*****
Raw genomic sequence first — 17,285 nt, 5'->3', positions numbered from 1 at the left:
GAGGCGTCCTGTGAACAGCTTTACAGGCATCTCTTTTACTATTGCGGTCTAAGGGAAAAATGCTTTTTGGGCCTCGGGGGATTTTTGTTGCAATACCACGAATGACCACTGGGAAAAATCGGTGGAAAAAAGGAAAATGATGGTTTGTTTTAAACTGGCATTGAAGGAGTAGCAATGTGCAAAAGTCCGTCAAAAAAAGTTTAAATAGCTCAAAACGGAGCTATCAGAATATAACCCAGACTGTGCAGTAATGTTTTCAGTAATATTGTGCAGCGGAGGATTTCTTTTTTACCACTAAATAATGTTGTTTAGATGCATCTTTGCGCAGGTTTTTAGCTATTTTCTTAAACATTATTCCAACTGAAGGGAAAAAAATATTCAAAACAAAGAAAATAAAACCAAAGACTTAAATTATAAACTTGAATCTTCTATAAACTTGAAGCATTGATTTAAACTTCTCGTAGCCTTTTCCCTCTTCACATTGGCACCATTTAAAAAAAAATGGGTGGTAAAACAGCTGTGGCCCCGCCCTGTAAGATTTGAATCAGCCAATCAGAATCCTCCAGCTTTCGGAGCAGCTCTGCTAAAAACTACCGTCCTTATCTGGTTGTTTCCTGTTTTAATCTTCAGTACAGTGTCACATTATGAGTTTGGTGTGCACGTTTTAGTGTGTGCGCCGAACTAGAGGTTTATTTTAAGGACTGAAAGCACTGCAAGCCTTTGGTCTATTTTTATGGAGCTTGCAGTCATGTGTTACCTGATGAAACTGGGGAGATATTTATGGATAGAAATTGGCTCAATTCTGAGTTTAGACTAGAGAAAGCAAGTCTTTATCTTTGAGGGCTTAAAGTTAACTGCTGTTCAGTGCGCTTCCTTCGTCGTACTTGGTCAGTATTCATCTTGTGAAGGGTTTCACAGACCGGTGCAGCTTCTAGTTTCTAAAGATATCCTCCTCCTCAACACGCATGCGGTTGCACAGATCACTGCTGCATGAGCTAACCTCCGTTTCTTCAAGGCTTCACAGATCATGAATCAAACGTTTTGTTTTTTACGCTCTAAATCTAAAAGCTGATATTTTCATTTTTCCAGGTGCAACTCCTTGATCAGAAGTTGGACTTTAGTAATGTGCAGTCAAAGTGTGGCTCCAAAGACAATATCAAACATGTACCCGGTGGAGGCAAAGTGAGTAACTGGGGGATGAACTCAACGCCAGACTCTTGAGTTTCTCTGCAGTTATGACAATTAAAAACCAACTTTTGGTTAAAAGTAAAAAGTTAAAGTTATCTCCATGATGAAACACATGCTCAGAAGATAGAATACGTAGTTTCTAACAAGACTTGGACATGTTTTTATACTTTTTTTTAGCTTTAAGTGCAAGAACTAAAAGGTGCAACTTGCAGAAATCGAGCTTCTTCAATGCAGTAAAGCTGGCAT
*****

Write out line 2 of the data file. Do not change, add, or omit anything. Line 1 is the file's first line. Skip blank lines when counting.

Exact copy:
GAGGCGTCCTGTGAACAGCTTTACAGGCATCTCTTTTACTATTGCGGTCTAAGGGAAAAATGCTTTTTGGGCCTCGGGGGATTTTTGTTGCAATACCACGAATGACCACTGGGAAAAATCGGTGGAAAAAAGGAAAATGATGGTTTGTTTTAAACTGGCATTGAAGGAGTAGCAATGTGCAAAAGTCCGTCAAAAAAAGTTTAAATAGCTCAAAACGGAGCTATCAGAATATAACCCAGACTGTGCAGTAATGTTTTCAGTAATATTGTGCAGCGGAGGATTTCTTTTTTACCACTAAATAATGTTGTTTAGATGCATCTTTGCGCAGGTTTTTAGCTATTTTCTTAAACATTATTCCAACTGAAGGGAAAAAAATATTCAAAACAAAGAAAATAAAACCAAAGACTTAAATTATAAACTTGAATCTTCTATAAACTTGAAGCATTGATTTAAACTTCTCGTAGCCTTTTCCCTCTTCACATTGGCACCATTTAAAAAAAAATGGGTGGTAAAACAGCTGTGGCCCCGCCCTGTAAGATTTGAATCAGCCAATCAGAATCCTCCAGCTTTCGGAGCAGCTCTGCTAAAAACTACCGTCCTTATCTGGTTGTTTCCTGTTTTAATCTTCAGTACAGTGTCACATTATGAGTTTGGTGTGCACGTTTTAGTGTGTGCGCCGAACTAGAGGTTTATTTTAAGGACTGAAAGCACTGCAAGCCTTTGGTCTATTTTTATGGAGCTTGCAGTCATGTGTTACCTGATGAAACTGGGGAGATATTTATGGATAGAAATTGGCTCAATTCTGAGTTTAGACTAGAGAAAGCAAGTCTTTATCTTTGAGGGCTTAAAGTTAACTGCTGTTCAGTGCGCTTCCTTCGTCGTACTTGGTCAGTATTCATCTTGTGAAGGGTTTCACAGACCGGTGCAGCTTCTAGTTTCTAAAGATATCCTCCTCCTCAACACGCATGCGGTTGCACAGATCACTGCTGCATGAGCTAACCTCCGTTTCTTCAAGGCTTCACAGATCATGAATCAAACGTTTTGTTTTTTACGCTCTAAATCTAAAAGCTGATATTTTCATTTTTCCAGGTGCAACTCCTTGATCAGAAGTTGGACTTTAGTAATGTGCAGTCAAAGTGTGGCTCCAAAGACAATATCAAACATGTACCCGGTGGAGGCAAAGTGAGTAACTGGGGGATGAACTCAACGCCAGACTCTTGAGTTTCTCTGCAGTTATGACAATTAAAAACCAACTTTTGGTTAAAAGTAAAAAGTTAAAGTTATCTCCATGATGAAACACATGCTCAGAAGATAGAATACGTAGTTTCTAACAAGACTTGGACATGTTTTTATACTTTTTTTTAGCTTTAAGTGCAAGAACTAAAAGGTGCAACTTGCAGAAATCGAGCTTCTTCAATGCAGTAAAGCTGGCAT